Implementing K-Nearest Neighbor Classification Algorithms Using DAX

This article will introduce how to implement KNN(K-nearest neighbor) classification using Data Analysis Expressions (DAX). You can see the color scatter plot in the image below, where each scatters represents each product. The horizontal axis represents the sales quantity, the vertical axis represents the profit, and the remaining 7 white triangles are the test data to be classified. Next, I will use the KNN algorithm to classify these test data.

#power-bi-tutorials #dax #knn-algorithm #power-bi #algorithms

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Implementing K-Nearest Neighbor Classification Algorithms Using DAX

Implementing K-Nearest Neighbor Classification Algorithms Using DAX

This article will introduce how to implement KNN(K-nearest neighbor) classification using Data Analysis Expressions (DAX). You can see the color scatter plot in the image below, where each scatters represents each product. The horizontal axis represents the sales quantity, the vertical axis represents the profit, and the remaining 7 white triangles are the test data to be classified. Next, I will use the KNN algorithm to classify these test data.

#power-bi-tutorials #dax #knn-algorithm #power-bi #algorithms

Exploring The Brute Force K-Nearest Neighbors Algorithm

Did you find any difference between the two graphs?

Both show the accuracy of a classification problem for K values between 1 to 10.

Both of the graphs use the KNN classifier model with ‘Brute-force’ algorithm and ‘Euclidean’ distance metric on same dataset. Then why is there a difference in the accuracy between the two graphs?

Before answering that question, let me just walk you through the KNN algorithm pseudo code.

I hope all are familiar with k-nearest neighbour algorithm. If not, you can read the basics about it at

We can implement a KNN model by following the below steps:

  1. Load the data
  2. Initialise the value of k
  3. For getting the predicted class, iterate from 1 to total number of training data points
  4. Calculate the distance between test data and each row of training data. Here we will use Euclidean distance as our distance metric since it’s the most popular method. Some of the other metrics that can be used are Chebyshev, cosine, etc.
  5. Sort the calculated distances in ascending order based on distance values
  6. Get top k rows from the sorted array
  7. Get the most frequent class of these rows
  8. Return the predicted class

#2020 oct tutorials # overviews #algorithms #k-nearest neighbors #machine learning #python

K-Nearest Neighbors

A perfect opening line I must say for presenting the K-Nearest Neighbors. Yes, that’s how simple the concept behind KNN is. It just classifies a data point based on its few nearest neighbors. How many neighbors? That is what we decide.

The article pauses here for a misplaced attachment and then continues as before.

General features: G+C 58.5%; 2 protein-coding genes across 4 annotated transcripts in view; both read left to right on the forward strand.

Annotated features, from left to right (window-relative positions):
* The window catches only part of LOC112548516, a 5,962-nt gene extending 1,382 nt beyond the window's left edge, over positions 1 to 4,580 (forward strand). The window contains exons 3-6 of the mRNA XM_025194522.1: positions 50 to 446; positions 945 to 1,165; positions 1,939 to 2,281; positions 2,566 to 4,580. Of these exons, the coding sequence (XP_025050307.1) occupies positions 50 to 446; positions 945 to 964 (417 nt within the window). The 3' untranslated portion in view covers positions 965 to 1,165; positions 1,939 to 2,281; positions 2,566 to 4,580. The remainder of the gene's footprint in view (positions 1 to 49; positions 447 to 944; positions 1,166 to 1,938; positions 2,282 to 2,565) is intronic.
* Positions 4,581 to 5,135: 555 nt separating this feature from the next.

Looks like you already know a lot of there is to know about this simple model. Let’s dive in to have a much closer look.

Before moving on, it’s important to know that KNN can be used for both classification and regression problems. We will first understand how it works for a classification problem, thereby making it easier to visualize regression.

KNN Classifier

The data we are going to use is the Breast Cancer Wisconsin(Diagnostic) Data Set_. _There are 30 attributes that correspond to the real-valued features computed for a cell nucleus under consideration. A total of 569 such samples are present in this data, out of which 357 are classified as ‘benign’ (harmless) and the rest 212 are classified as _‘malignant’ _(harmful).

The diagnosis column contains ‘M’ or ‘B’ values for malignant and benign cancers respectively. I have changed these values to 1 and 0 respectively, for better analysis.

Also, for the sake of this post, I will only use two attributes from the data → ‘mean radius’ and ‘mean texture’. This will later help us visualize the decision boundaries drawn by KNN. Here’s how the final data looks like (after shuffling):

Let’s code the KNN:

# Defining X and y
X = data.drop('diagnosis',axis=1)
y = data.diagnosis

# Splitting data into train and test
from sklearn.model_selection import train_test_split
X_train, X_test, y_train, y_test = train_test_split(X,y,test_size=0.25,random_state=42)
# Importing and fitting KNN classifier for k=3
from sklearn.neighbors import KNeighborsClassifier
knn = KNeighborsClassifier(n_neighbors=3),y_train)
# Predicting results using Test data set
pred = knn.predict(X_test)
from sklearn.metrics import accuracy_score

The above code should give you the following output with a slight variation.


What just happened? When we trained the KNN on training data, it took the following steps for each data sample:

  1. Calculate the distance between the data sample and every other sample with the help of a method such as Euclidean.
  2. Sort these values of distances in ascending order.
  3. Choose the top K values from the sorted distances.
  4. Assign the class to the sample based on the most frequent class in the above K values.

Let’s visualize how KNN drew a decision boundary on the train data set and how the same boundary is then used to classify the test data set.

KNN Classification at K=3. Image by Sangeet Aggarwal

With the training accuracy of 93% and the test accuracy of 86%, our model might have shown overfitting here. Why so?

When the value of K or the number of neighbors is too low, the model picks only the values that are closest to the data sample, thus forming a very complex decision boundary as shown above. Such a model fails to generalize well on the test data set, thereby showing poor results.